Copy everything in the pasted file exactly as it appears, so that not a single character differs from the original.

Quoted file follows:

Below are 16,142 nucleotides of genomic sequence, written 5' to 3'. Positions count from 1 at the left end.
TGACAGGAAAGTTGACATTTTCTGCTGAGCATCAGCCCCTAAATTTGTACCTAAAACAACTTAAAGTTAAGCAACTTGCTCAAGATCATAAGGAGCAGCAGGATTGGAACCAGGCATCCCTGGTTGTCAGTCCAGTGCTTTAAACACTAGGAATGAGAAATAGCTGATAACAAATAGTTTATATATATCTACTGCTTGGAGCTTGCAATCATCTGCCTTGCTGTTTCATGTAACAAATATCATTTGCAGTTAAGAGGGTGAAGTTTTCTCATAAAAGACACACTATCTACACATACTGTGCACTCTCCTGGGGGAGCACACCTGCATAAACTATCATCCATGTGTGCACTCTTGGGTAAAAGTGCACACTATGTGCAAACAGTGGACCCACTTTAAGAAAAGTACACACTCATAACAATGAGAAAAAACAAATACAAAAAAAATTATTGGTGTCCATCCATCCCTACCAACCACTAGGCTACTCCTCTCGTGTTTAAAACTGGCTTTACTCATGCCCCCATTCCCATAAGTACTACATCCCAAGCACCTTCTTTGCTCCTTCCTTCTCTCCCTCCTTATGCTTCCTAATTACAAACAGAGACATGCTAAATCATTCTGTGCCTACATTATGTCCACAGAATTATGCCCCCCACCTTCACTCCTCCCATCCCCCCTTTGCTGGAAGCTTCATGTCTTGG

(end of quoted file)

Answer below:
Below are 16,142 nucleotides of genomic sequence, written 5' to 3'. Positions count from 1 at the left end.
TGACAGGAAAGTTGACATTTTCTGCTGAGCATCAGCCCCTAAATTTGTACCTAAAACAACTTAAAGTTAAGCAACTTGCTCAAGATCATAAGGAGCAGCAGGATTGGAACCAGGCATCCCTGGTTGTCAGTCCAGTGCTTTAAACACTAGGAATGAGAAATAGCTGATAACAAATAGTTTATATATATCTACTGCTTGGAGCTTGCAATCATCTGCCTTGCTGTTTCATGTAACAAATATCATTTGCAGTTAAGAGGGTGAAGTTTTCTCATAAAAGACACACTATCTACACATACTGTGCACTCTCCTGGGGGAGCACACCTGCATAAACTATCATCCATGTGTGCACTCTTGGGTAAAAGTGCACACTATGTGCAAACAGTGGACCCACTTTAAGAAAAGTACACACTCATAACAATGAGAAAAAACAAATACAAAAAAAATTATTGGTGTCCATCCATCCCTACCAACCACTAGGCTACTCCTCTCGTGTTTAAAACTGGCTTTACTCATGCCCCCATTCCCATAAGTACTACATCCCAAGCACCTTCTTTGCTCCTTCCTTCTCTCCCTCCTTATGCTTCCTAATTACAAACAGAGACATGCTAAATCATTCTGTGCCTACATTATGTCCACAGAATTATGCCCCCCACCTTCACTCCTCCCATCCCCCCTTTGCTGGAAGCTTCATGTCTTGG